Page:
1 2 3 4 5 6 UNITED STATES DISTRICT COURT 7 DISTRICT OF NEVADA 8 *** 9 ROSEMARY GARITY, 10 Plaintiff, ORDER 11 12 Case No. 2:11-cv-01805-RFB-CWH v. USPS PMG MEGAN J. BRENNAN, 13 Defendant’s Motion for Summary Judgment (ECF No. 260) Defendant. 14 15 I. INTRODUCTION 16 This case is before the Court on Defendant’s Motion for Summary Judgment (ECF No. 17 260). Plaintiff Rosemary Garity claims that she suffered multiple violations of her constitutional 18 rights while employed at the United States Postal Service. In her Third Amended Complaint (ECF 19 No. 43), Plaintiff alleges that Defendant discriminated against her because of her race and 20 disability. Plaintiff also claims that Defendant retaliated against her for engaging in protected 21 activities. Plaintiff further claims Defendant created a hostile work environment. Finally, Plaintiff 22 claims that the Defendant failed to provide reasonable accommodations for her disabilities. 23 Defendants filed a Motion for Summary Judgment, which makes several arguments as to 24 why Plaintiff’s case should not proceed. For the reasons stated below, the Court grants the Motion 25 in part and denies it in part. 26 27 28 II. BACKGROUND 1 2 3 Plaintiff filed her Complaint in this Court on November 9, 2011. ECF No. 1. Plaintiff filed her most recent, Third Amended Complaint on February 28, 2013. ECF No. 43. Plaintiff alleges the following five causes of action: 4 i. Plaintiff’s Title VII claim in Count I alleges that she was racially discriminated 5 against by her Hispanic supervisor, based on her Caucasian race. 6 ii. Plaintiff’s Title VII claim Count II alleges retaliation against Plaintiff based on 7 her protected activities. 8 iii. Plaintiff’s Title VII Count III alleges Federal Defendant created a hostile work 9 environment 10 iv. Plaintiff’s Rehabilitation Act claim in Count I asserts that the Federal Defendant 11 12 discriminated against her by failing to accommodate her alleged disabilities. 13 v. Plaintiff’s Rehabilitation Act claim in Count II asserts discrimination on the basis of her disabilities. 14 Defendant filed a Motion to Dismiss on February 23, 2015. ECF No. 259. The Court denied 15 16 this Motion on April 16, 2015. ECF No. 279. Defendant filed a Motion for Summary Judgment on February 23, 2015. ECF No. 259. 17 18 19 III. LEGAL STANDARD 20 Summary judgment is appropriate when the pleadings, depositions, answers to 21 interrogatories, and admissions on file, together with the affidavits, if any, show “that there is no 22 genuine dispute as to any material fact and the movant is entitled to judgment as a matter of law.” 23 Fed. R. Civ. P. 56(a); accord Celotex Corp. v. Catrett, 477 U.S. 317, 322 (1986). When considering 24 the propriety of summary judgment, the court views all facts and draws all inferences in the light 25 most favorable to the nonmoving party. Gonzalez v. City of Anaheim, 747 F.3d 789, 793 (9th Cir. 26 2014). If the movant has carried its burden, the non-moving party “must do more than simply show 27 that there is some metaphysical doubt as to the material facts . . . . Where the record taken as a 28 whole could not lead a rational trier of fact to find for the nonmoving party, there is no genuine -2- 1 issue for trial.” Scott v. Harris, 550 U.S. 372, 380 (2007) (alteration in original) (internal quotation 2 marks omitted). 3 4 IV. Undisputed and Disputed Facts A. Undisputed Facts 5 6 The Court finds the following facts to be undisputed. The USPS hired Plaintiff, a 7 Caucasian female, on approximately November 3, 2001. Over the course of her first five years as 8 a USPS employee, Plaintiff worked at various locations in Las Vegas, Nevada. 9 On December 8, 2008, as part of a settlement of a previous discrimination lawsuit against 10 the USPS, Plaintiff transferred stations and began working for the USPS at the Pahrump, Nevada 11 post office. Plaintiff was employed in Pahrump as a Part-Time Flexible Clerk, until approximately 12 December 1, 2011, at which time Plaintiff no longer worked at the USPS. 13 14 Mr. Armendariz and Maria Albertini, Plaintiff’s former coworker and fellow part-time flexible clerk, are Hispanic. Ms. Albertini was allowed to use her cell phone while working. 15 Plaintiff was heavily involved in protected activities such as filing EEO complaints and 16 representation of others on the same, filing complaints sent by letter to management, and filing 17 grievances. She was involved in these activities on a continual basis beginning in 2009 up until 18 she no longer worked at the USPS. 19 20 21 22 In April 2011, Plaintiff was given a thirty (30) day suspension and removal, which was subsequently reduced, through the grievance process. In early May 2011, 1 the Pahrump Post Office was put on lockdown due to purported threats by the Plaintiff. Plaintiff was not scheduled to work that day. 23 In October 2011, several of Plaintiff’s coworkers signed a letter to USPS management 24 expressing concerns about the Plaintiff and her behavior in the workplace. The letter requested 25 that Plaintiff no longer work at the Pahrump office. The letter further indicated that Plaintiff was 26 potentially dangerous and murderous. 27 28 1 Plaintiff claims the date of the lockdown was May 3, 2011 (See Opp’n, ECF No. 282 at 5); Defendant maintains it was May 4, 4011 (See Mot. Summ. J., ECF No. 260 at 5). -3- B. Disputed Facts 1 The parties dispute a number of facts, including the following: 2 3 1. Time Leading up to Plaintiff’s Constructive Discharge or Retirement 4 After the May 2011 lockdown, Plaintiff was reinstated but was denied work she was 5 entitled to, given reduced hours, subjected to official group discussions and investigative 6 interviews, threatened with firing on multiple occasions, refused requests for rescheduling, 7 interviewed about off duty activities, and sent home against her guaranteed hours. Plaintiff returned to work on November 14, 2011 and was subjected to an investigation. 8 9 She became upset and physically sick and left work. Plaintiff returned to work on December 1, 2011 and was ordered to leave. Plaintiff alleges 10 11 that she was constructively discharged at this time. 2. Preferential Treatment 12 13 Albertini, Plaintiff’s female Hispanic coworker, was given preferential treatment over 14 Plaintiff, who is Caucasian. For example, Albertini was not required to do a less preferred task 15 called “collections,” was provided the preferred, earliest start time, and was given preferential 16 assignments over two non-Hispanic senior employees, including Garity. Further, Plaintiff, a senior 17 employee, was given less desirable shifts, in comparison with the junior employees. 3. 18 Conspiracy Against Plaintiff 19 Plaintiff maintains that she received information from numerous sources that the 20 management was intent upon firing her, and was frustrated by her filing Equal Employment 21 Opportunity (“EEO”) complaints. 4. 22 Disability 23 The parties’ dispute whether Plaintiff provided the necessary medical documentation of 24 her claimed disabilities, which Plaintiff alleges include: depression, cancer, anxiety, heel spurs, 25 and a heart condition. Defendant argues that it provided accommodation for Plaintiff’s heart 26 condition and heel spurs. 27 28 V. Defendant’s Motion for Summary Judgment -4- 1 2 3 4 Defendant argues that each of Plaintiff’s five causes of action should be dismissed. The Court addresses each cause of action separately. A. Title VII, Count I – Race Discrimination 1. No Prima Facie Case 5 First, Defendant argues that Plaintiff has not established a prima facie case for race 6 discrimination under Title VII, because the ability to use a cell phone while working cannot be 7 fairly characterized as an adverse employment action. 8 A plaintiff may establish a prima facie of discrimination under Title VII by showing that: 9 (1) she belongs to a protected class; (2) she was performing according to her employer’s legitimate 10 expectations; (3) she suffered an adverse employment action; and (4) other employees with 11 qualifications similar to her own were treated more favorably. See McDonnell Douglas Corp. v. 12 Green, 411 U.S. 792, 802 (1973). An employment action is adverse if it “materially affects the 13 compensation, terms, conditions or privileges of employment.” Davis v. Team Elec. Co., 520 F.3d 14 1080, 1089 (9th Cir. 2008). 15 In response, Plaintiff points out that inability to use her cell phone was just one of the ways 16 in which she was discriminated against. For example, Plaintiff argues that she was demoted from 17 her assignment to level 7 bulk mailing; assigned the least preferred duties, particularly 18 “collections;” assigned later and fewer hours; and that Defendants refused re-schedule her. See 19 Opp’n, Ex. 7, Sanford Decl. at 3. 20 The Court therefore finds that Plaintiff has established a prima facie case of race 21 discrimination by the Defendant. The Court finds that in particular, Plaintiff’s demotion establishes 22 that material facts remain as to whether or not she suffered adverse employment action, because 23 these actions materially affected the terms, conditions, and privileges of her employment. See 24 Burlington Indus., Inc. v. Ellerth, 524 U.S. 742, 765 (1998) (finding that in the Title VII context, 25 adverse employment action includes “undesirable reassignment.”). 26 27 28 2. Non-Discriminatory Reasons Explain Changes to Plaintiff’s Hours and Assignments Defendant argues that there were various legitimate, nondiscriminatory reasons for -5- 1 changes to Plaintiff’s hours and assignments. First, changes to Plaintiff’s hours, duties, and end 2 tours, were related to the operational needs of the Pahrump post office. Second, as a part-time 3 flexible clerk, Plaintiff was not guaranteed any certain number of hours or a particular schedule of 4 hours, nor was the fact that she may have been able to perform certain duties determinative of 5 whether she would get those assignments. Finally, other than Plaintiff’s own self-serving 6 testimony, there is no evidence that Plaintiff was singled out for denial of the use of her cell phone 7 during work hours. 8 While the Court acknowledges the Defendants’ assertion of nondiscriminatory reasons for 9 its adverse action to Plaintiff, this is not the end of the inquiry. Plaintiff may show that the 10 employer’s reasons were pretextual. See McDonnell Douglas, 411 U.S. at 802-03. 11 A plaintiff may demonstrate a defendant’s reason is pretextual “either directly by 12 persuading the court that a discriminatory reason more likely motivated the employer or indirectly 13 by showing that the employer's proffered explanation is unworthy of credence.” Hernandez v. 14 Spacelabs Med. Inc., 343 F.3d 1107, 1112 (9th Cir. 2003) (internal quotations and citations 15 omitted). “To make this showing of pretext, [a plaintiff] may rely on the evidence proffered in 16 support of his prima facie case. A factfinder may infer the ultimate fact of retaliation without proof 17 of a discriminatory reason if it rejects a proffered nondiscriminatory reason as unbelievable.” Id. 18 Plaintiff has shown that a reasonable juror could find that Defendant’s reasons were 19 pretextual, because the Defendant regularly preferred Hispanic employees over Caucasian ones. 20 Specifically, Plaintiff argues that “[r]ace more likely motivated the employer and the proffered 21 explanation is unworthy of credence. If racial discrimination was not the more likely motivation 22 then Albertini would not have been treated preferentially without exception in relation to Sanford, 23 Lindsey and the plaintiff while being similarly situated in each case.” 24 25 Therefore, the Court DENIES Defendant’s Motion for Summary Judgment as to the Title VII racial discrimination claim. 26 27 28 B. Title VII, Count II – Retaliation To prevail on her retaliation claim, Plaintiff must demonstrate: (1) that she engaged in a -6- 1 protected activity; (2) that she suffered an adverse employment action; and (3) that there is a causal 2 a causal link between the protected activity and the adverse employment action. Dawson v. Entek 3 Intern, 630 F.3d 928, 936 (9th Cir. 2011). But-for causation is required to satisfy the third prong. 4 “This requires proof that the unlawful retaliation would not have occurred in the absence of the 5 alleged wrongful action or actions of the employer.” Univ. of Texas Southwestern Med. Ctr. V. 6 Nassar, 133 S.Ct. 2517, 2533 (2013). 7 Protected activities under Title VII include opposing allegedly discriminatory acts by one’s 8 employer. Id.; 42 U.S.C. 2000e-3(a). They also include making informal complaints to one’s 9 supervisor. Ray v. Henderson, 217 F.3d 1234, 1240 n.3 (9th Cir. 2000). “When an employee 10 protests the actions of a supervisor such opposition is a protected activity.” Trent v. Valley Elec. 11 Ass’n Inc., 41 F.3d 524, 526 (9th Cir. 1994). Further, if an employee communicates to his employer 12 a reasonable belief the employer has engaged in a form of employment discrimination, that 13 communication constitutes opposition to the activity. Crawford v. Metro. Gov’t of Nashville & 14 Davidson Cnty., Tenn., 555 U.S. 271, 276 (2009). 15 Defendant argues that Plaintiff has not made a prima facie showing of retaliation because 16 she cannot show that but for her protected activities, any of the numerous actions alleged in her 17 retaliation count would have occurred. In support of this argument, Defendant again asserts its 18 allegedly legitimate reasons for its decisions, which resulted in adverse employment action. For 19 example, Defendant argues that Plaintiff was not guaranteed any particular hours, schedule or job 20 assignments because she was a part-time flexible clerk. 21 Plaintiff argues that her hours were never cut prior to her engaging in protected activity, 22 which triggered the adverse employment action just two weeks later. As the Ninth Circuit has 23 explained, “[t]emporal proximity between protected activity and an adverse employment action 24 can by itself constitute sufficient circumstantial evidence of retaliation in some cases.” Stegall v. 25 Citadel Broad. Co., 350 F.3d 1061, 1069 (9th Cir. 2003), as amended (Jan. 6, 2004) (internal 26 citation and quotation omitted). 27 However, Plaintiff does not contest that from 2009 to 2011, she repeatedly engaged in 28 various forms of protected activity and filed numerous complaints with EEO. She also does not -7- 1 contest that, in some instances, Defendant addressed these complaints by, for example, transferring 2 her to another office. Rather, Plaintiff alleges that there is temporal proximity between her latest 3 EEO complaint, and the adverse employment action. The Court is unpersuaded by this argument 4 and does not find that the temporal proximity between Plaintiff’s latest protected action in a series 5 of such actions, and the subsequent adverse employment action, establishes the “but for” causation 6 required to establish a retaliation claim under Title VII. 7 Finding that Plaintiff has failed to establish “but for” causation, the Court does not address 8 Defendant’s last argument, that Plaintiff failed to provide “specific and substantial” circumstantial 9 evidence of pretext with regard to her given hours, her preferred work schedule, or her specific job 10 assignments. Villiarimo v. Aloha Island Air, Inc., 281 F.3d 1054, 1062 (9th Cir. 2002). However, 11 the Court notes that it is unpersuaded by this argument, as Villiarimo itself states that a plaintiff 12 need only show that “either a discriminatory reason more likely motivated the employer or that 13 the employer's proffered explanation is unworthy of credence.” Villiarimo v. Aloha Island Air, 14 Inc., 281 F.3d 1054, 1063 (9th Cir. 2002) (internal quotation and citation omitted). 15 16 The Court, finding that Plaintiff has failed to allege a prima facie case for a Title VII retaliation claim, GRANTS Defendant’s summary judgment as to Plaintiff’s retaliation claim. 17 18 C. Title VII Count III – Hostile Work Environment 19 “To prevail on a hostile workplace claim premised on either race or sex, a plaintiff must 20 show: (1) that he was subjected to verbal or physical conduct of a racial or sexual nature; (2) that 21 the conduct was unwelcome; and (3) that the conduct was sufficiently severe or pervasive to alter 22 the conditions of the plaintiff's employment and create an abusive work environment.” Vasquez v. 23 Cty. of Los Angeles, 349 F.3d 634, 642 (9th Cir. 2003), as amended (Jan. 2, 2004). To demonstrate 24 the third factor, a plaintiff must show that her work environment was both subjectively and 25 objectively hostile. Galdamez v. Potter, 415 F.3d 1015, 1023 (9th Cir. 2005). 26 Defendant argues that Plaintiff’s claims do not make clear what characteristic were the 27 basis for the alleged hostile work environment in the final count of her Complaint. The Court 28 disagrees. Plaintiff’s Third Amended Complaint clearly states the basis for her hostile work -8- 1 environment claim is “based on retaliation and country of ancestry and sexually harassing 2 environment.” 3 However, upon review of the record, the Court does not find that Plaintiff has established 4 that she was subjected to verbal or physical conduct of a racial or sexual nature. While Plaintiff 5 alleges she was harassed in retaliation for her EEO activity and that coworkers wrote and spoke 6 negatively about her, she fails to provide evidence supporting her claim that she was subjected to 7 behavior that is racial and sexual in nature. Rather, Plaintiff simply states that “the environment 8 was sexually charged and included racial discrimination.” Opp’n at 23. This is distinct from and 9 insufficient to showing that Plaintiff herself was subject to verbal or physical conduct of a racial 10 or sexual nature, as required to prove a Title VII hostile work environment claim. The single 11 instance of purported sexual conduct alleged in her Opposition brief occurred by way of a 12 coworker who allegedly exposed her belly ring, tattoo “across her butt,” thong underwear, and 13 breasts not to Plaintiff, but to her supervisor. 2 14 Plaintiff argues that this incident demonstrates her employer’s acquiescence to 15 inappropriate sexual conduct by third parties, and cites to Freitag v. Ayers to support her argument 16 that such a claim is actionable under Title VII. 468 F.3d 528, 538-540 (9th Cir. 2006). Freitag, 17 however, held that the employer—in that case, the Department of Corrections—could be held 18 liable under Title VII for failure to implement policies to protect its female corrections officers 19 from sexual harassment by male prisoners. Id. Plaintiff does not allege that the employee in 20 question sexually harassed her. Rather, Plaintiff appears to allege that her coworker obtained 21 beneficial treatment on the basis of alleged sexual behavior towards her supervisor. 22 23 The Court therefore finds that Plaintiff has failed to produce evidence in support of her Title VII Hostile Work Environment claim on the basis of race and sex. 24 Defendant also argues that Plaintiff cannot establish that she endured a hostile work 25 environment because of her protected traits. Because the Court does not find that Plaintiff has met 26 27 28 2 In support of this statement, Plaintiff cites to former coworker Sanford’s Declaration, Opp’n, Ex. 7 at para 12. However, Sanford simply states that “[o]ne of the benefits Bennett received for showing her body was unlimited phone use throughout the day.” And does not allege the specific details Plaintiff claims in her Opposition brief. -9- 1 the first requirement of a Title VII hostile work environment claim, the Court does not reach this 2 argument. 3 4 5 The Court GRANTS Defendant’s Motion for Summary Judgment as to Plaintiff’s hostile work environment claim. D. Rehabilitation Act, Count I – Failure to Accommodate 6 “Section 501 of the [Rehabilitation Act] RHA announces a federal government policy to 7 prevent discrimination against the disabled in employment decisions, and expressly encourages 8 federal government employers to employ individuals with disabilities.” Lopez v. Johnson, 333 9 F.3d 959, 961 (9th Cir. 2003). The Ninth Circuit looks to the standards applied under the ADA to 10 determine whether a violation of the Rehabilitation Act (“RHA”) occurred in the federal 11 employment context. See Lopez v. Johnson, 333 F.3d 959, 961 (9th Cir. 2003). To establish a 12 prima facie case under the Americans with Disabilities Act (“ADA”), a plaintiff must first 13 demonstrate that: “(1) he is disabled within the meaning of the ADA; (2) he is a qualified individual 14 able to perform the essential functions of the job with reasonable accommodation; and (3) he 15 suffered an adverse employment action because of his disability.” Samper v. Providence St. 16 Vincent Med. Ctr., 675 F.3d 1233, 1237 (9th Cir. 2012) (citing Allen v. Pac. Bell, 348 F.3d 1113, 17 1114 (9th Cir. 2003). 18 Defendant argues that accommodations were made for two of Plaintiff’s disabilities: heel 19 spurs and her heart condition. The Defendant further avers that Plaintiff did not provide the 20 necessary medical documentation to prove she was disabled, and because of that, Defendant argues 21 that no reasonable accommodation could have been made. The Court first addresses the disabilities 22 that were allegedly unsupported by medical documentation, and then the accommodations that 23 were made. 24 In the Ninth Circuit, employers and employees alike are required to engage in an 25 “interactive process” in making reasonable accommodations for disabled employees. The Court 26 explains: “the interactive process is a mandatory rather than a permissive obligation on the part of 27 employers under the ADA and that this obligation is triggered by an employee or an employee's 28 representative giving notice of the employee's disability and the desire for accommodation. In - 10 - 1 circumstances in which an employee is unable to make such a request, if the company knows of 2 the existence of the employee's disability, the employer must assist in initiating the interactive 3 process.” Barnett v. U.S. Air, Inc., 228 F.3d 1105, 1114 (9th Cir. 2000) vacated sub nom. U.S. 4 Airways, Inc. v. Barnett, 535 U.S. 391 (2002). “[T]he employee's participation is equally important 5 because he or she generally knows more about his or her capabilities, and holds essential 6 information for the assessment of the type of reasonable accommodation which would be most 7 effective.” Goos v. Shell Oil Co., 451 F. App'x 700, 702 (9th Cir. 2011) (internal quotations 8 omitted). As a part of the interactive process, the Court noted that “[e]mployers should meet with 9 the employee who requests an accommodation, request information about the condition and what 10 limitations the employee has, ask the employee what he or she specifically wants, show some sign 11 of having considered employee's request, and offer and discuss available alternatives when the 12 request is too burdensome.” Id. at 1115 (internal citations omitted) (emphasis added). 13 The Ninth Circuit has granted summary judgment for employers where employees failed 14 to engage in the interactive process. See, e.g., Dep't of Fair Employment & Hous. v. Lucent Techs., 15 Inc., 642 F.3d 728, 743 (9th Cir. 2011) (where an can cannot prevail on summary judgment on a 16 claim of failure to reasonably accommodate where the employer did everything in its power to 17 find a reasonable accommodation, but the informal interactive process broke down because the 18 employee failed to engage in discussions in good faith.”); Allen v. Pac. Bell, 348 F.3d 1113, 1115 19 (9th Cir. 2003) (“Because Allen was requested, but failed, to submit additional medical evidence 20 that would serve to modify his doctor's prior report, Pacific Bell's determination… was 21 appropriate. Pacific Bell did not have a duty under the ADA or California law to engage in further 22 interactive processes…in the absence of any such information.”). 23 In this case, Defendant argues that while Plaintiff provided medical documentation for two 24 disabilities—heel spurs and her heart condition. Defendant argues that she failed to provide any 25 medical documentation for her other claimed disabilities, which, according to her Third Amended 26 Complaint, include: depression, cancer, and anxiety. Instead, Defendant argues that Plaintiff 27 simply stated that she suffered from these disabilities and requested specific accommodations. 28 Defendant argues that it engaged in the interactive process by asking her to provide medical - 11 - 1 documentation of those disabilities, but Plaintiff refused to engage in the process by failing to 2 provide such documentation. 3 In her declaration, attached to her Opposition, Plaintiff claims that she did provide medical 4 documentation of her disabilities. Opp’n, Ex. 4, Garity Decl at ¶ 13 (“I put in multiple requests 5 asking for accommodation and provided medical documentation of my depression, anxiety, heart 6 condition, sleep disturbance, heel spurs, cancer and muscle spasms on January 6 and 7 and 7 February 1, 2011. The documentation is stamped with U.S.P.S. OHNA (Occupational Health 8 Nurse) stamp on those dates and noted received.”) Having reviewed the accommodation requests, 9 the Court finds that the requests were a series of handwritten and typed notes from Plaintiff without 10 any accompanying medical documentation supporting her claimed disabilities. ECF No. 30, 11 Second Am. Compl., Ex. 4, “Accommodation Requests”). USPS employee Debi Blankenship’s 12 subsequent denial of Plaintiff’s accommodations reflect the lack of medical documentation: “you 13 have advised me…that the premise for requesting this schedule is due to ‘medical reasons’…[I]f 14 you were to provide me medical basis or documentated [sic] request supported by your physician 15 to establish your ‘medical’ reason for having these work hours, I would be more than happy to 16 forward this request to the DRAC as an accommodation request which they may be able to act 17 upon.”). Id., Ex. 5. 18 Additionally, while Plaintiff cites to the deposition of USPS employee James Davey to 19 stand for the proposition that USPS had the requisite medical documentation, Davey’s testimony 20 is consistent with the Defendant’s position: that while Plaintiff provided medical documentation 21 for her heel spurs and cardiovascular condition, which Defendant in turn accommodated, Plaintiff 22 failed to provide documentation of her other alleged disabilities. ECF No. 260, Ex. D, Davey Depo. 23 Plaintiff further asserts that the accommodations for her heel spur and cardiovascular issues 24 were ineffective as she states that “[t]he requested accommodation was to stop the 25 harassment/retaliation/abuse to stop the pain from occurring.” Opp’n, Ex. 4, Garity Decl. at ¶ 13. 26 The Ninth Circuit has held that “[a]n ineffective ‘modification’ or ‘adjustment’ will not 27 accommodate a disabled individual's limitations. Ineffective modifications therefore are not 28 accommodations.” U.S. E.E.O.C. v. UPS Supply Chain Sols., 620 F.3d 1103, 1110 (9th Cir. 2010) - 12 - 1 (internal quotations omitted). “Reasonable accommodations may include: ‘job restructuring, part- 2 time or modified work schedules, reassignment to a vacant position, acquisition or modification 3 of equipment or devices, appropriate adjustment or modifications of examinations, training 4 materials or policies, the provision of qualified readers or interpreters, and other similar 5 accommodations.’” Cleveland v. Policy Mgmt. Sys. Corp., 526 U.S. 795, 803 (1999) (citing 42 6 U.S.C. § 12111(9)(B)). Notably, “[a]n employer is not obligated to provide an employee the 7 accommodation he requests or prefers, the employer need only provide some reasonable 8 accommodation.” U.S. E.E.O.C. v. UPS Supply Chain Sols., 620 F.3d 1103, 1110-11 (9th Cir. 9 2010) (internal citation omitted). 10 In this case, Plaintiff’s request for USPS to “stop the harassment/retaliation/abuse” does 11 not constitute a reasonable accommodation under the ADA and, by extension, the RHA. In 12 reviewing Plaintiff’s requests for accommodation, the Court notes that Plaintiff also requested to 13 be given an “early start,” which the Court understands to mean earlier shifts. However, this request 14 was in connection with Plaintiff’s mental disability, rather than for her heel spurs or heart 15 condition, for which she had not presented medical documentation. 16 The Court finds that the record indicates that Plaintiff failed to engage in the requisite 17 interactive process by failing to provide medical documentation of her disabilities, and that 18 Plaintiff failed to demonstrate how the accommodations made for her documented disabilities were 19 ineffective. 20 21 The Court therefore GRANTS summary judgment in favor of the Defendant on Plaintiff’s Failure to Accommodate claim. 22 23 E. Rehabilitation Act, Count II– Disability Discrimination 24 Defendant argues that Plaintiff cannot show that she was disabled or qualified with or 25 without reasonable accommodations because she did not participate in the interactive process that 26 would allow the USPS to determine the extent of her purported disabilities. While this argument 27 is compelling in the context of a failure to accommodate claim, the Court does not find that it 28 applies with regard to Plaintiff’s discrimination claim. - 13 - 1 In her discrimination claim, Plaintiff argues that she was disparately treated based upon 2 her disabilities—namely, her psychological disabilities. Third Amended Complaint, ECF No. 43 3 at 5. Such a claim does not require the interactive process, which is used where employers and 4 employees work together to reach a reasonable accommodation for an employee’s disability. 5 Indeed, a plaintiff could demonstrate that she is disabled under the ADA by demonstrating that she 6 was “regarded as” disabled by her employer, which would not necessarily require the interactive 7 process. 8 Defendant then argues that Plaintiff cannot show discrimination where there were no 9 similarly situated employees to Plaintiff. In defining “similarly situated,” Defendant argues that 10 the office had not previously had a part-time flexible clerk with the disabilities that Plaintiff 11 alleges. 12 However, Plaintiff need not show that other disabled part-time clerks were treated 13 differently. Rather, the requirement is that “employees with qualifications similar to her own were 14 treated more favorably.” Godwin v. Hunt Wesson, Inc., 150 F.3d 1217, 1220 (9th Cir. 1998), as 15 amended (Aug. 11, 1998) (emphasis added); See also Vasquez v. Cty. of Los Angeles, 349 F.3d 16 634, 641 (9th Cir. 2003), as amended (Jan. 2, 2004) (“A showing that the County treated similarly 17 situated employees outside Vasquez's protected class more favorably would be probative of 18 pretext…[I]ndividuals are similarly situated when they have similar jobs and display similar 19 conduct.”); U.S. Airways, Inc. v. Barnett, 535 U.S. 391, 417, 122 S. Ct. 1516, 1531, 152 L. Ed. 2d 20 589 (2002) “(iii) [m]odifications or adjustments that enable a covered entity's employee with a 21 disability to enjoy equal benefits and privileges of employment as are enjoyed by its other similarly 22 situated employees without disabilities.” 29 CFR § 1630.2(o) (2001) (emphasis added). In this 23 case, Plaintiff alleges that her fellow part-time clerks were given significantly more hours than 24 she. Defendant does not dispute this, but rather argues that the nature of Plaintiff’s job as a part- 25 time flexible clerk does not guarantee Plaintiff a certain number of hours of work. 26 27 The Court therefore DENIES Defendant’s Motion for Summary Judgment as to Plaintiff’s discrimination claim. 28 - 14 - 1 2 3 4 VI. CONCLUSION Accordingly, Defendant’s Motion for Summary Judgment (ECF No. 260) is granted in part and denied in part: • Motion as to Plaintiff’s discrimination claim. 5 6 • • • 13 Rehabilitation Act, Count I– Failure to Accommodate. The Court GRANTS Defendant’s Motion as to Plaintiff’s failure to accommodate claim. 11 12 Title VII Count III – Hostile Work Environment. The Court GRANTS Defendant’s Motion as to Plaintiff’s hostile work environment claim. 9 10 Title VII, Count II – Retaliation. The Court GRANTS Defendant’s Motion as to Plaintiff’s retaliation claim. 7 8 Title VII, Count I – Race Discrimination. The Court DENIES Defendant’s • Rehabilitation Act, Count II– Disability Discrimination. The Court DENIES Defendant’s Motion as to Plaintiff’s discrimination claim. 14 15 DATED September 13, 2016. 16 __________________________________ RICHARD F. BOULWARE, II UNITED STATES DISTRICT JUDGE 17 18 19 20 21 22 23 24 25 26 27 28 - 15 -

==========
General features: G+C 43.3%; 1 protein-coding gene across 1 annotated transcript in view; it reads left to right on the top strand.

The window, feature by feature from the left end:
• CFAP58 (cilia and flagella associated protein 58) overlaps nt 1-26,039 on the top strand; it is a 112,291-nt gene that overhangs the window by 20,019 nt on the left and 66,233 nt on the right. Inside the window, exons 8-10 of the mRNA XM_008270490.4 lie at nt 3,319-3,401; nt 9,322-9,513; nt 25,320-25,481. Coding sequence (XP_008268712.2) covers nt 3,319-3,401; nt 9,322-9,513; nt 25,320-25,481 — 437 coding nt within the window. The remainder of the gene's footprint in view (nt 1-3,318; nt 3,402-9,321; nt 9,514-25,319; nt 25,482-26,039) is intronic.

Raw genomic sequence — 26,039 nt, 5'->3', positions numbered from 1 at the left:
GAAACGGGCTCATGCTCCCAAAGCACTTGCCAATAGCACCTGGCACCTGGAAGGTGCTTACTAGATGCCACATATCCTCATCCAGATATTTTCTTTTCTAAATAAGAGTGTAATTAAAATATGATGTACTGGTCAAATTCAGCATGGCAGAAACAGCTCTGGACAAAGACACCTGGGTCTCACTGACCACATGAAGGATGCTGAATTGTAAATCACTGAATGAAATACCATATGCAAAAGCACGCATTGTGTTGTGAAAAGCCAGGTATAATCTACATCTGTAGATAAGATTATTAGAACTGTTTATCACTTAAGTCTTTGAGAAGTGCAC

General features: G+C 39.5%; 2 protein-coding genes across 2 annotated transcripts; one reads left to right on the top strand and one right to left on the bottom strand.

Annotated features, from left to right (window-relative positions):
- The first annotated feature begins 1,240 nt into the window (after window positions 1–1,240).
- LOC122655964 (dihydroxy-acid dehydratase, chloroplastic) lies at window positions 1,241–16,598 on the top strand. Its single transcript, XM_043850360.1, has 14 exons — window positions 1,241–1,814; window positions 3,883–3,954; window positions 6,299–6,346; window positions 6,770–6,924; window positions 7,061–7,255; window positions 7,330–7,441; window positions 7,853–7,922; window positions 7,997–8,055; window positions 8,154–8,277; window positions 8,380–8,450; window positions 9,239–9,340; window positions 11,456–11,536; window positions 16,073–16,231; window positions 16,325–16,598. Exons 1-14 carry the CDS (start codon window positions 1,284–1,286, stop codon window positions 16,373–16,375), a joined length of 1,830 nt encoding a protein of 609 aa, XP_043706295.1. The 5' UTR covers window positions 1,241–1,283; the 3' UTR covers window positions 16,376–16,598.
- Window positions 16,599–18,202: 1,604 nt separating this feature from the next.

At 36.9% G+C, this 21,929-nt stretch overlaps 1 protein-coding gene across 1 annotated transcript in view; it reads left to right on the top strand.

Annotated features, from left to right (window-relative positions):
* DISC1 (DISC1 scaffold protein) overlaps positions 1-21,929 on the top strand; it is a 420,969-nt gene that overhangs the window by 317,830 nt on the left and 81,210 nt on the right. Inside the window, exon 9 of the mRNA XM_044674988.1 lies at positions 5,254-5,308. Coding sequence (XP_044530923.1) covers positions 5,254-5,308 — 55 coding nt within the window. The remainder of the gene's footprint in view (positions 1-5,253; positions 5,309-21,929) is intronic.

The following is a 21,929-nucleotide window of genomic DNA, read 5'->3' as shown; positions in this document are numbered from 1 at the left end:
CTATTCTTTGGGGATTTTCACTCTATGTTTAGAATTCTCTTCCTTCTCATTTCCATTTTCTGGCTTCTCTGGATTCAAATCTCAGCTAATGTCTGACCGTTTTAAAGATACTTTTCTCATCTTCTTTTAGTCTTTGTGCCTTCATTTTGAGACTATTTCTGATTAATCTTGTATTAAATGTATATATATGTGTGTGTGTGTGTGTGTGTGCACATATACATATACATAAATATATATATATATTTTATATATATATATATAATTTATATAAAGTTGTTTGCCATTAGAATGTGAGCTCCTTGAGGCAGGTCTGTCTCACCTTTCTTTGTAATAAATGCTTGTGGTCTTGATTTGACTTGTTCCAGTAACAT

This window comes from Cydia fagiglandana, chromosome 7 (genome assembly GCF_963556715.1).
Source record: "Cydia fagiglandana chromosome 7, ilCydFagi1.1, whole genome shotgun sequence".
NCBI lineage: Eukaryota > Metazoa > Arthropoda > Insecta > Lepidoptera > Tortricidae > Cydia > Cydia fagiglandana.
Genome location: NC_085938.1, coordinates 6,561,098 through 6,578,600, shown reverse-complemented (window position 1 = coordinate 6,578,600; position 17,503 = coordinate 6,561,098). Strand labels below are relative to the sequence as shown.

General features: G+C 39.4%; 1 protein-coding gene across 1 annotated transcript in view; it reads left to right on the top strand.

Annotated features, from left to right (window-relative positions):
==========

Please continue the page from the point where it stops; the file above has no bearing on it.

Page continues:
Disclaimer: Justia Dockets & Filings provides public litigation records from the federal appellate and district courts. These filings and docket sheets should not be considered findings of fact or liability, nor do they necessarily reflect the view of Justia.

Why Is My Information Online?